const program = require('commander');

  .command('rm <dir>')
  .option('-r, --recursive', 'Remove recursively')
  .action(function (dir, cmdObj) {
    console.log('remove ' + dir + (cmdObj.recursive ? ' recursively' : ''))


You may supply an async action handler, in which case you call .parseAsync rather than .parse.

async function run() { /* code goes here */ }

async function main() {
  await program.parseAsync(process.argv);

A command's options on the command line are validated when the command is used. Any unknown options will be reported as an error. However, if an action-based command does not define an action, then the options are not validated.

Configuration options can be passed with the call to .command(). Specifying true for opts.noHelp will remove the command from the generated help output.

Git-style executable (sub)commands

When .command() is invoked with a description argument, this tells commander that you're going to use separate executables for sub-commands, much like git(1) and other popular tools. Commander will search the executables in the directory of the entry script (like ./examples/pm) with the name program-subcommand, like pm-install, pm-search. You can specify a custom name with the executableFile configuration option.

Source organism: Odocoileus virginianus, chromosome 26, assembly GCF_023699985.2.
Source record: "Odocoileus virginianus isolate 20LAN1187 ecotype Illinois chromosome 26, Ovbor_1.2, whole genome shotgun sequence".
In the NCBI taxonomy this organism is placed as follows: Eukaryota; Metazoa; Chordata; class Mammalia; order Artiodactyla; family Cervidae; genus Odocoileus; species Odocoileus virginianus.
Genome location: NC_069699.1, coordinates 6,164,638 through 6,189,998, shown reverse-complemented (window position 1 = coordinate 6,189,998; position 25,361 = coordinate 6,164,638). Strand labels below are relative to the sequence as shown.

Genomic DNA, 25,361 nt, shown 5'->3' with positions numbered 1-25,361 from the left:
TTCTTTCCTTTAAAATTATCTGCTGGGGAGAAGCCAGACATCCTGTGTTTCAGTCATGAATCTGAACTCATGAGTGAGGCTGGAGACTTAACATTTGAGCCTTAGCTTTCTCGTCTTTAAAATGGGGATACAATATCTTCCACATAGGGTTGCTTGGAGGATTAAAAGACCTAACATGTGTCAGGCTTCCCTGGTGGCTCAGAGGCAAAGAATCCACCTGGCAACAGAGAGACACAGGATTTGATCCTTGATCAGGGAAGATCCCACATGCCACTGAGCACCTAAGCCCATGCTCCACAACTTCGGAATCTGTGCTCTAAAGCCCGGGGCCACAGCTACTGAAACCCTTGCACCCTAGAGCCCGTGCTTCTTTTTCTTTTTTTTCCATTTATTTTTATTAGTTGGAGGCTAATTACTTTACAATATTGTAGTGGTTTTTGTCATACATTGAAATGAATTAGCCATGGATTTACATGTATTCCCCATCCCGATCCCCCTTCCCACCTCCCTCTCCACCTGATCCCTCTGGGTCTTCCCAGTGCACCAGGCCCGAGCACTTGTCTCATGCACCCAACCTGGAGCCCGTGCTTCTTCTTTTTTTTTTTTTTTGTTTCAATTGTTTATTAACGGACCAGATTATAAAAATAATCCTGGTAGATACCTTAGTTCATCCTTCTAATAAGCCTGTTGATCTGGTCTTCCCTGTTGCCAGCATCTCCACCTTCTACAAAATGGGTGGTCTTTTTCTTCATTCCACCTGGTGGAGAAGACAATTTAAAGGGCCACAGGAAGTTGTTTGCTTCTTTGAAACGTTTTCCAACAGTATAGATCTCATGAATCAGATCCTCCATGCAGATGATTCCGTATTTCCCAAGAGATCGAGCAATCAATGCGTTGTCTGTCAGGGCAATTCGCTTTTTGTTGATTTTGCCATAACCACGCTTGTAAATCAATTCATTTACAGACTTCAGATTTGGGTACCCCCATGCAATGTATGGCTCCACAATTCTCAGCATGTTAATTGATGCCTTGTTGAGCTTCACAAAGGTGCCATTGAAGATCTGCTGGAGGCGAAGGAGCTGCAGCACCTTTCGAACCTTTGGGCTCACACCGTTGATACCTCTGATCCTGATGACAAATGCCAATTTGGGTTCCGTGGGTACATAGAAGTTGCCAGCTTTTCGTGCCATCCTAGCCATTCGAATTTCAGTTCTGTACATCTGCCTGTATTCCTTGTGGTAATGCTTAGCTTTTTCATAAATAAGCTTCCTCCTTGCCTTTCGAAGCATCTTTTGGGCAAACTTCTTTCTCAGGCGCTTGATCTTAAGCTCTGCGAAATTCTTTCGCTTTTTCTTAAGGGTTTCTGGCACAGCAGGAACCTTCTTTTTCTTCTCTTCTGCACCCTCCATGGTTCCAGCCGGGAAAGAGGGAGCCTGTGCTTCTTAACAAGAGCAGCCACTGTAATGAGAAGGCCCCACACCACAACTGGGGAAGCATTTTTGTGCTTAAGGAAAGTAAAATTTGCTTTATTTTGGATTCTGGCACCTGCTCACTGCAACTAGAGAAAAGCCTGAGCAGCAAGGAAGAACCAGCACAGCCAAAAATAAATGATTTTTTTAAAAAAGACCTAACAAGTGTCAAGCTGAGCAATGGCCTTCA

You handle the options for an executable (sub)command in the executable, and don't declare them at the top-level.

// file: ./examples/pm
const program = require('commander');

  .command('install [name]', 'install one or more packages')
  .command('search [query]', 'search with optional query')
  .command('update', 'update installed packages', {executableFile: 'myUpdateSubCommand'})
  .command('list', 'list packages installed', {isDefault: true})

Configuration options can be passed with the call to .command(). Specifying true for opts.noHelp will remove the command from the generated help output. Specifying true for opts.isDefault will run the subcommand if no other subcommand is specified. Specifying a name with executableFile will override the default constructed name.

If the program is designed to be installed globally, make sure the executables have proper modes, like 755.

Automated --help

The help information is auto-generated based on the information commander already knows about your program, so the following --help info is for free:

$ ./examples/pizza --help
Usage: pizza [options]

An application for pizzas ordering

  -V, --version        output the version number
  -p, --peppers        Add peppers
  -P, --pineapple      Add pineapple
  -b, --bbq            Add bbq sauce
  -c, --cheese <type>  Add the specified type of cheese (default: "marble")
  -C, --no-cheese      You do not want any cheese
  -h, --help           output usage information

Custom help

You can display arbitrary -h, --help information by listening for "--help". Commander will automatically exit once you are done so that the remainder of your program does not execute causing undesired behaviors, for example in the following executable "stuff" will not output when --help is used.

#!/usr/bin/env node

const program = require('commander');